In Terence Davies’ screen adaptation of Rattigan’s The Deep Blue Sea, Davies plunges us into Hester’s memories, nudging us to accept her interpretation of events while providing the necessary evidence to doubt her perspective. This is the sixth and final feature in our Special Issue on Davies’ A Quiet Passion, which you can read in full here.
Listen to us discuss The Deep Blue Sea on the Seventh Row podcast.
For Hester Collyer (Rachel Weisz), the tragic heroine of The Deep Blue Sea, nothing is worse than the thundering sounds of everyday minutiae. Dinners dominated by the sounds of cutlery and china clinking eventually pushed her to abscond from her comfortable, posh life. But when the film opens, the soundscape is filled with Hester’s suicide preparations: the click of the lock on the door sliding into place, the clink of her coins falling into the gas meter. As Hester reclines and waits, she remembers the end of her marriage, to her gentle but boring husband Lord Collyer (Simon Russell Beale), and the deliriously romantic beginning of her affair with the former RAF pilot, Freddie (Tom Hiddleston). The camera circles around Hester’s and Freddie’s naked, entwined bodies in bed. But screenwriter-director Terence Davies tells us what Hester can’t see by repeating the shot, this time scanning Hester’s body on the ground as she waits to die: the affair may have brought her back to life, but it also killed her.For Hester Collyer, nothing is worse than the thundering sounds of everyday minutiae.Click To Tweet
Davies adapted The Deep Blue Sea from Terence Rattigan’s play of the same name. Rattigan’s play is a surprisingly funny, linear piece that unfolds over the course of a single day in 1950, beginning with Hester’s failed suicide attempt. The play is set entirely in one room — the depressing post-war flat Hester shares with Freddie in a less than desirable neighbourhood in London — where Hester’s peace gets constantly interrupted by her neighbours, her suddenly concerned husband, and finally, her confrontations with Freddie. But on film, Davies pares down Rattigan’s witty dialogue and secondary characters, focusing instead on evoking Hester’s feelings. Davies’ most drastic change is the introduction of flashbacks, interrupting the events of the present with scenes from Hester’s memories that immerse us fully in her perspective — until it colours ours.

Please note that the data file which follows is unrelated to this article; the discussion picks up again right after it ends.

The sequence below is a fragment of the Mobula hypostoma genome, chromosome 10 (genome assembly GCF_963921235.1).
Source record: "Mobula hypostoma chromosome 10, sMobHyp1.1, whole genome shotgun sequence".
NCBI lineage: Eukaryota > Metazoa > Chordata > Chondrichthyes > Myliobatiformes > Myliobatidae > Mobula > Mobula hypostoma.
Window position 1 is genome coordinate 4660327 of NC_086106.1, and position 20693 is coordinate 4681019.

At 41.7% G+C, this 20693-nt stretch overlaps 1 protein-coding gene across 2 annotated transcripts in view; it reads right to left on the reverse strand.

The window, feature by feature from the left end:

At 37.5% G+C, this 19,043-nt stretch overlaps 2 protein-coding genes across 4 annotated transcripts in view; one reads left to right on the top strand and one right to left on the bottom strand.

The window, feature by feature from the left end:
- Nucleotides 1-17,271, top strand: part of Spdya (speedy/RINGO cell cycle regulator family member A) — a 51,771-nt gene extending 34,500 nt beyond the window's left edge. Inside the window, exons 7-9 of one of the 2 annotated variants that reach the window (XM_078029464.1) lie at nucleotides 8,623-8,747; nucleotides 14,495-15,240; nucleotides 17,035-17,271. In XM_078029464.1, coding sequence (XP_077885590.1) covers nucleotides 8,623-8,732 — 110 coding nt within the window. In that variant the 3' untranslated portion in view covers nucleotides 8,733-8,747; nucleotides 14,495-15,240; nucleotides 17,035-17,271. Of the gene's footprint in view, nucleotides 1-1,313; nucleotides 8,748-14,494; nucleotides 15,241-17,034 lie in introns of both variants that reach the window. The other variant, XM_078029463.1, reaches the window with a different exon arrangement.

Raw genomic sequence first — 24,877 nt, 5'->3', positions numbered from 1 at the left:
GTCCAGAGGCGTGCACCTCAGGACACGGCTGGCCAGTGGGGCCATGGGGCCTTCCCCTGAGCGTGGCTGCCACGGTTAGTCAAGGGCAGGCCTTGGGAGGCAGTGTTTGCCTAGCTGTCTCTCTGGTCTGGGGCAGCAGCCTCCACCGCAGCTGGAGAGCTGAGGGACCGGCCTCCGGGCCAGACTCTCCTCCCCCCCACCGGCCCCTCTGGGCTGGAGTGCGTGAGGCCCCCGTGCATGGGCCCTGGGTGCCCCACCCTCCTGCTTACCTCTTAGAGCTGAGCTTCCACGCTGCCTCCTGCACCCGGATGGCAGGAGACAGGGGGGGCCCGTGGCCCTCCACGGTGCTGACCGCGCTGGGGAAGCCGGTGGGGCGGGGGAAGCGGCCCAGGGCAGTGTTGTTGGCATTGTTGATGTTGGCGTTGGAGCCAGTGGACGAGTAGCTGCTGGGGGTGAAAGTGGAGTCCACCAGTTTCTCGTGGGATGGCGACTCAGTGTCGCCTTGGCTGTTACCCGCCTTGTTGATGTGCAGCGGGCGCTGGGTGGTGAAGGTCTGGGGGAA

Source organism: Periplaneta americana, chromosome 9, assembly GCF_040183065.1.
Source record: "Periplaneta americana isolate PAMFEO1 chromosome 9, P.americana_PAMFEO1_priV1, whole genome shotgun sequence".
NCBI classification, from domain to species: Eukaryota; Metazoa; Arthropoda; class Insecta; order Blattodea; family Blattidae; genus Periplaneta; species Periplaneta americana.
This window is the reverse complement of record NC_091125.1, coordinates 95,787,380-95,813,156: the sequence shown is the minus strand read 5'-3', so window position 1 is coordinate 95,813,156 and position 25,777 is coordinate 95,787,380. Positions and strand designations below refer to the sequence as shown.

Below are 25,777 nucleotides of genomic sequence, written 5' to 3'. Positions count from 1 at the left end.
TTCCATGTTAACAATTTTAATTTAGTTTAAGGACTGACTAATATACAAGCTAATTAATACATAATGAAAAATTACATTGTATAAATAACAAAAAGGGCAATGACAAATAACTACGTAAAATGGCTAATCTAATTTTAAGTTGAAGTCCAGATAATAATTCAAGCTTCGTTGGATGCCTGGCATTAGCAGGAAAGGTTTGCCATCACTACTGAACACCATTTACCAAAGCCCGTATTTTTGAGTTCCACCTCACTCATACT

The inciting incident of both the play and the film is that Hester attempts suicide because Freddie forgets her birthday; he’s too busy playing golf on a weekend away. When he accidentally discovers her suicide note, it’s the catalyst they need to face the reality of their doomed relationship. But the play is equally about Britain in the wake of World War II, in the midst of social change and the realisation that life is temporary. Davies evokes life during wartime through Hester’s flashbacks and uses rich, period-specific interiors, always visible in every frame, to evoke this specific historical milieu. In both the play and the film, Hester’s story serves as a metaphor for post-war life: traumatized by the past, leaving death in her wake, but looking toward a new and previously impossible future.
Davies’ film adaptation of The Deep Blue Sea consists of two superimposed structures: Hester’s perspective of events, and Davies’ narrative structure of the film. Davies juxtaposes Hester’s memories with her present reality to distort our own view of the present — by plunging us into her memories, Davies nudges us to accept her interpretation of events. Slowly, throughout the course of the film, Davies subtly reveals that we’ve been led astray by Hester’s unreliable narration, which has been warped by her sorrow and disappointments. He provides the evidence we need, but he never foregrounds other characters’ perspectives, leaving it to the viewer to decipher the truth of what’s really happening.Slowly, Davies subtly reveals that we’ve been led astray by Hester’s unreliable narration.Click To Tweet
Hester’s memories only ever represent emotional extremes, which encourages us to see events through her warped perspective. In flashbacks, Freddie is either the perfect lover or a callous, juvenile jerk, while her husband is cold and emotionally stifling. But Davies also reveals, through these memories, what Hester has blocked out from her version of events: her husband’s kindness, the comforts of their home, or their intellectual connection. Hester’s memory of a quiet evening in their lavish home is dominated by the anxious swelling of Samuel Barber’s Concerto for Violin — Lord Collyer is working and ignoring her, and she’s bored. Tears fill Hester’s eyes, and the light from the fire flickers across her pained face. She only remembers the trial of withstanding her mother-in-law’s thinly veiled cruelty even though Davies also shows us Collyer gently negotiating peace. It’s only when Collyer visits Hester in the present tense that even she must acknowledge their mutual affection: the conversation flows, with a give-and-take that’s never replicated elsewhere in the film.Hester’s memories of Freddie, and Davies’ choice of when to reveal them, skew our view of Freddie.Click To Tweet